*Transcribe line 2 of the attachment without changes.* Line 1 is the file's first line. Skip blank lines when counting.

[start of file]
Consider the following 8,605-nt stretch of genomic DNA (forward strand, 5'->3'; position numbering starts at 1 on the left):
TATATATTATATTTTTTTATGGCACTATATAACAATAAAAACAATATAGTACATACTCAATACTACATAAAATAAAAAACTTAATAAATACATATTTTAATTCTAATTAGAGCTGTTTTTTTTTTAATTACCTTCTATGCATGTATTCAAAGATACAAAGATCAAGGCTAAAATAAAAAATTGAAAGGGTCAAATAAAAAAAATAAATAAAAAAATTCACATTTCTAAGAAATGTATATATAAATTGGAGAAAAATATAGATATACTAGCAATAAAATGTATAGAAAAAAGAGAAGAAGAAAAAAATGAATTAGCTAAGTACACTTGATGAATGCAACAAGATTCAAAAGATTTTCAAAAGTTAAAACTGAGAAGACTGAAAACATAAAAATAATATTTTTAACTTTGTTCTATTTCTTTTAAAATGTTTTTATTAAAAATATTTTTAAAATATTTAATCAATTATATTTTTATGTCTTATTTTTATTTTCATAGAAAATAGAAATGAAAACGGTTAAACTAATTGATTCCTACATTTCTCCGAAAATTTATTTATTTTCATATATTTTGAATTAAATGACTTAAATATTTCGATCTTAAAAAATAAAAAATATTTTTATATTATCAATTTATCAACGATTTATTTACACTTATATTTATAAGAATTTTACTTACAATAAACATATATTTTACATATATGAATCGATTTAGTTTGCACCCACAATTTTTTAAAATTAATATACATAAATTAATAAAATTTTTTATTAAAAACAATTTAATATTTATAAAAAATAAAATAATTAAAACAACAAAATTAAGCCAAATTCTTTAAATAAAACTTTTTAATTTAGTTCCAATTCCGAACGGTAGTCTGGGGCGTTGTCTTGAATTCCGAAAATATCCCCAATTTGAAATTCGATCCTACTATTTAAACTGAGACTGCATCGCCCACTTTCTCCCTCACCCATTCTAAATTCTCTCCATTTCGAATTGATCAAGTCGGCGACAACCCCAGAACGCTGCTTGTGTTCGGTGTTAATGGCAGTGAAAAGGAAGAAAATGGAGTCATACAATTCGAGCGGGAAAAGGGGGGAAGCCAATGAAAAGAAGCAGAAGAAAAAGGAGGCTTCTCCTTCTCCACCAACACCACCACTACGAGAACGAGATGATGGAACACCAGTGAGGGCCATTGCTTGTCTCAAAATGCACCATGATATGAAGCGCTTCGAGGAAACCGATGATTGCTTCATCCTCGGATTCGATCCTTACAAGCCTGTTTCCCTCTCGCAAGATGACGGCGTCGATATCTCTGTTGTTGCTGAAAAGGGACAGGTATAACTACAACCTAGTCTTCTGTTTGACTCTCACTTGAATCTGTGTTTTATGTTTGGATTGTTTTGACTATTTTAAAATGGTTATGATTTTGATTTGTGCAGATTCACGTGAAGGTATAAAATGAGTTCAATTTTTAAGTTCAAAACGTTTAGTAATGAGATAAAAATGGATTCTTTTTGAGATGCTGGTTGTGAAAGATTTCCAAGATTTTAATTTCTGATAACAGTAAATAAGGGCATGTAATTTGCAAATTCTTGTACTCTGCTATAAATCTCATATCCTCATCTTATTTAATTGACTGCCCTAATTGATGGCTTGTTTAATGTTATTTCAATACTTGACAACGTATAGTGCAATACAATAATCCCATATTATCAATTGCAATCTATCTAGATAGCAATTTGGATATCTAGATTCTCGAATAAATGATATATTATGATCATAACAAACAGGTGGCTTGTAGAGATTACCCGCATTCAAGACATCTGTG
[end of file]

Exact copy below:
TATATATTATATTTTTTTATGGCACTATATAACAATAAAAACAATATAGTACATACTCAATACTACATAAAATAAAAAACTTAATAAATACATATTTTAATTCTAATTAGAGCTGTTTTTTTTTTAATTACCTTCTATGCATGTATTCAAAGATACAAAGATCAAGGCTAAAATAAAAAATTGAAAGGGTCAAATAAAAAAAATAAATAAAAAAATTCACATTTCTAAGAAATGTATATATAAATTGGAGAAAAATATAGATATACTAGCAATAAAATGTATAGAAAAAAGAGAAGAAGAAAAAAATGAATTAGCTAAGTACACTTGATGAATGCAACAAGATTCAAAAGATTTTCAAAAGTTAAAACTGAGAAGACTGAAAACATAAAAATAATATTTTTAACTTTGTTCTATTTCTTTTAAAATGTTTTTATTAAAAATATTTTTAAAATATTTAATCAATTATATTTTTATGTCTTATTTTTATTTTCATAGAAAATAGAAATGAAAACGGTTAAACTAATTGATTCCTACATTTCTCCGAAAATTTATTTATTTTCATATATTTTGAATTAAATGACTTAAATATTTCGATCTTAAAAAATAAAAAATATTTTTATATTATCAATTTATCAACGATTTATTTACACTTATATTTATAAGAATTTTACTTACAATAAACATATATTTTACATATATGAATCGATTTAGTTTGCACCCACAATTTTTTAAAATTAATATACATAAATTAATAAAATTTTTTATTAAAAACAATTTAATATTTATAAAAAATAAAATAATTAAAACAACAAAATTAAGCCAAATTCTTTAAATAAAACTTTTTAATTTAGTTCCAATTCCGAACGGTAGTCTGGGGCGTTGTCTTGAATTCCGAAAATATCCCCAATTTGAAATTCGATCCTACTATTTAAACTGAGACTGCATCGCCCACTTTCTCCCTCACCCATTCTAAATTCTCTCCATTTCGAATTGATCAAGTCGGCGACAACCCCAGAACGCTGCTTGTGTTCGGTGTTAATGGCAGTGAAAAGGAAGAAAATGGAGTCATACAATTCGAGCGGGAAAAGGGGGGAAGCCAATGAAAAGAAGCAGAAGAAAAAGGAGGCTTCTCCTTCTCCACCAACACCACCACTACGAGAACGAGATGATGGAACACCAGTGAGGGCCATTGCTTGTCTCAAAATGCACCATGATATGAAGCGCTTCGAGGAAACCGATGATTGCTTCATCCTCGGATTCGATCCTTACAAGCCTGTTTCCCTCTCGCAAGATGACGGCGTCGATATCTCTGTTGTTGCTGAAAAGGGACAGGTATAACTACAACCTAGTCTTCTGTTTGACTCTCACTTGAATCTGTGTTTTATGTTTGGATTGTTTTGACTATTTTAAAATGGTTATGATTTTGATTTGTGCAGATTCACGTGAAGGTATAAAATGAGTTCAATTTTTAAGTTCAAAACGTTTAGTAATGAGATAAAAATGGATTCTTTTTGAGATGCTGGTTGTGAAAGATTTCCAAGATTTTAATTTCTGATAACAGTAAATAAGGGCATGTAATTTGCAAATTCTTGTACTCTGCTATAAATCTCATATCCTCATCTTATTTAATTGACTGCCCTAATTGATGGCTTGTTTAATGTTATTTCAATACTTGACAACGTATAGTGCAATACAATAATCCCATATTATCAATTGCAATCTATCTAGATAGCAATTTGGATATCTAGATTCTCGAATAAATGATATATTATGATCATAACAAACAGGTGGCTTGTAGAGATTACCCGCATTCAAGACATCTGTG